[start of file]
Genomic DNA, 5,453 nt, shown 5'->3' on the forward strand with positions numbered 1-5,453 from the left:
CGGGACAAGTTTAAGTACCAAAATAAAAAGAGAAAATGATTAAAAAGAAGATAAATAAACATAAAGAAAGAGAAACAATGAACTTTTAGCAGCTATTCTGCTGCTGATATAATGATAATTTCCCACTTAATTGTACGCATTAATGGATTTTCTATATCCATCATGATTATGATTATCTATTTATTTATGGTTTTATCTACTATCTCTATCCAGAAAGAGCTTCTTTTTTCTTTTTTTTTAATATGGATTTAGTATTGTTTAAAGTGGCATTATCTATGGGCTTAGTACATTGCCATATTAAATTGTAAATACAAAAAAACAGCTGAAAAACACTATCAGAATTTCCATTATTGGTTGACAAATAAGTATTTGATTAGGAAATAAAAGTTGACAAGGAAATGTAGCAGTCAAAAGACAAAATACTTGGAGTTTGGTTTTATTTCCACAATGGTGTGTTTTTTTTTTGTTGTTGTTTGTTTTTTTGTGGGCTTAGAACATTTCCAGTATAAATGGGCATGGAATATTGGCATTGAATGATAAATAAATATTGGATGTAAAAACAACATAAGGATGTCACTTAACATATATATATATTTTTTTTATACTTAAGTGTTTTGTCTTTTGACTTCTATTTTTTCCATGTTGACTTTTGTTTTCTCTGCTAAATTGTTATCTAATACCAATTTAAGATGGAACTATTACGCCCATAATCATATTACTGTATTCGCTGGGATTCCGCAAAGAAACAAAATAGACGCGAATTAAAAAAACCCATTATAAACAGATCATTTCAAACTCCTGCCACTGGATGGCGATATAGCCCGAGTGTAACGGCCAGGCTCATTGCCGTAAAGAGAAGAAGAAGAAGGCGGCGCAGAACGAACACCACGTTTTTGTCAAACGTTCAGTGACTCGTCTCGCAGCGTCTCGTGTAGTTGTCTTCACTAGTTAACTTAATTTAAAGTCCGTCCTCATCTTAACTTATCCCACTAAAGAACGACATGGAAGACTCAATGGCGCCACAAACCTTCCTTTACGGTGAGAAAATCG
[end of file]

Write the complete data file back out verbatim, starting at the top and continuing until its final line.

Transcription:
Genomic DNA, 5,453 nt, shown 5'->3' on the forward strand with positions numbered 1-5,453 from the left:
CGGGACAAGTTTAAGTACCAAAATAAAAAGAGAAAATGATTAAAAAGAAGATAAATAAACATAAAGAAAGAGAAACAATGAACTTTTAGCAGCTATTCTGCTGCTGATATAATGATAATTTCCCACTTAATTGTACGCATTAATGGATTTTCTATATCCATCATGATTATGATTATCTATTTATTTATGGTTTTATCTACTATCTCTATCCAGAAAGAGCTTCTTTTTTCTTTTTTTTTAATATGGATTTAGTATTGTTTAAAGTGGCATTATCTATGGGCTTAGTACATTGCCATATTAAATTGTAAATACAAAAAAACAGCTGAAAAACACTATCAGAATTTCCATTATTGGTTGACAAATAAGTATTTGATTAGGAAATAAAAGTTGACAAGGAAATGTAGCAGTCAAAAGACAAAATACTTGGAGTTTGGTTTTATTTCCACAATGGTGTGTTTTTTTTTTGTTGTTGTTTGTTTTTTTGTGGGCTTAGAACATTTCCAGTATAAATGGGCATGGAATATTGGCATTGAATGATAAATAAATATTGGATGTAAAAACAACATAAGGATGTCACTTAACATATATATATATTTTTTTTATACTTAAGTGTTTTGTCTTTTGACTTCTATTTTTTCCATGTTGACTTTTGTTTTCTCTGCTAAATTGTTATCTAATACCAATTTAAGATGGAACTATTACGCCCATAATCATATTACTGTATTCGCTGGGATTCCGCAAAGAAACAAAATAGACGCGAATTAAAAAAACCCATTATAAACAGATCATTTCAAACTCCTGCCACTGGATGGCGATATAGCCCGAGTGTAACGGCCAGGCTCATTGCCGTAAAGAGAAGAAGAAGAAGGCGGCGCAGAACGAACACCACGTTTTTGTCAAACGTTCAGTGACTCGTCTCGCAGCGTCTCGTGTAGTTGTCTTCACTAGTTAACTTAATTTAAAGTCCGTCCTCATCTTAACTTATCCCACTAAAGAACGACATGGAAGACTCAATGGCGCCACAAACCTTCCTTTACGGTGAGAAAATCG